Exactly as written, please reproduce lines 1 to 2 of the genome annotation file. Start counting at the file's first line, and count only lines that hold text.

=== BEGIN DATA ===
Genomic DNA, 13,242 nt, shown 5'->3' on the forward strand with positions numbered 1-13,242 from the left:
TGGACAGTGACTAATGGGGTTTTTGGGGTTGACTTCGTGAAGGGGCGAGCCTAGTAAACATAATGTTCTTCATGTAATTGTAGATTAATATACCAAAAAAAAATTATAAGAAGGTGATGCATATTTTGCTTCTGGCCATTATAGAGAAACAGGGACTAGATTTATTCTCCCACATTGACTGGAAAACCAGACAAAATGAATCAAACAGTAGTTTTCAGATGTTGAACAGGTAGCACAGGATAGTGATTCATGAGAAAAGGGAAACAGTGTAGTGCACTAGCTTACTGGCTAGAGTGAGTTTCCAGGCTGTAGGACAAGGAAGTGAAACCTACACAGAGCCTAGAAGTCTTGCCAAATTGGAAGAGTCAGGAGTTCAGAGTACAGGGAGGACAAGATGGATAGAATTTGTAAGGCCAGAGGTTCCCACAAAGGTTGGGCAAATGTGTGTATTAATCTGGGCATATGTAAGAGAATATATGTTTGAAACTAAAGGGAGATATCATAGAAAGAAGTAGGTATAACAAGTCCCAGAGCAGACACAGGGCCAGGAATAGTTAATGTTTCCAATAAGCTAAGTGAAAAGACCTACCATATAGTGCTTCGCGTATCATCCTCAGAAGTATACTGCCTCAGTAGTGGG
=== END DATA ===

Genomic DNA, 13,242 nt, shown 5'->3' on the forward strand with positions numbered 1-13,242 from the left:
TGGACAGTGACTAATGGGGTTTTTGGGGTTGACTTCGTGAAGGGGCGAGCCTAGTAAACATAATGTTCTTCATGTAATTGTAGATTAATATACCAAAAAAAAATTATAAGAAGGTGATGCATATTTTGCTTCTGGCCATTATAGAGAAACAGGGACTAGATTTATTCTCCCACATTGACTGGAAAACCAGACAAAATGAATCAAACAGTAGTTTTCAGATGTTGAACAGGTAGCACAGGATAGTGATTCATGAGAAAAGGGAAACAGTGTAGTGCACTAGCTTACTGGCTAGAGTGAGTTTCCAGGCTGTAGGACAAGGAAGTGAAACCTACACAGAGCCTAGAAGTCTTGCCAAATTGGAAGAGTCAGGAGTTCAGAGTACAGGGAGGACAAGATGGATAGAATTTGTAAGGCCAGAGGTTCCCACAAAGGTTGGGCAAATGTGTGTATTAATCTGGGCATATGTAAGAGAATATATGTTTGAAACTAAAGGGAGATATCATAGAAAGAAGTAGGTATAACAAGTCCCAGAGCAGACACAGGGCCAGGAATAGTTAATGTTTCCAATAAGCTAAGTGAAAAGACCTACCATATAGTGCTTCGCGTATCATCCTCAGAAGTATACTGCCTCAGTAGTGGG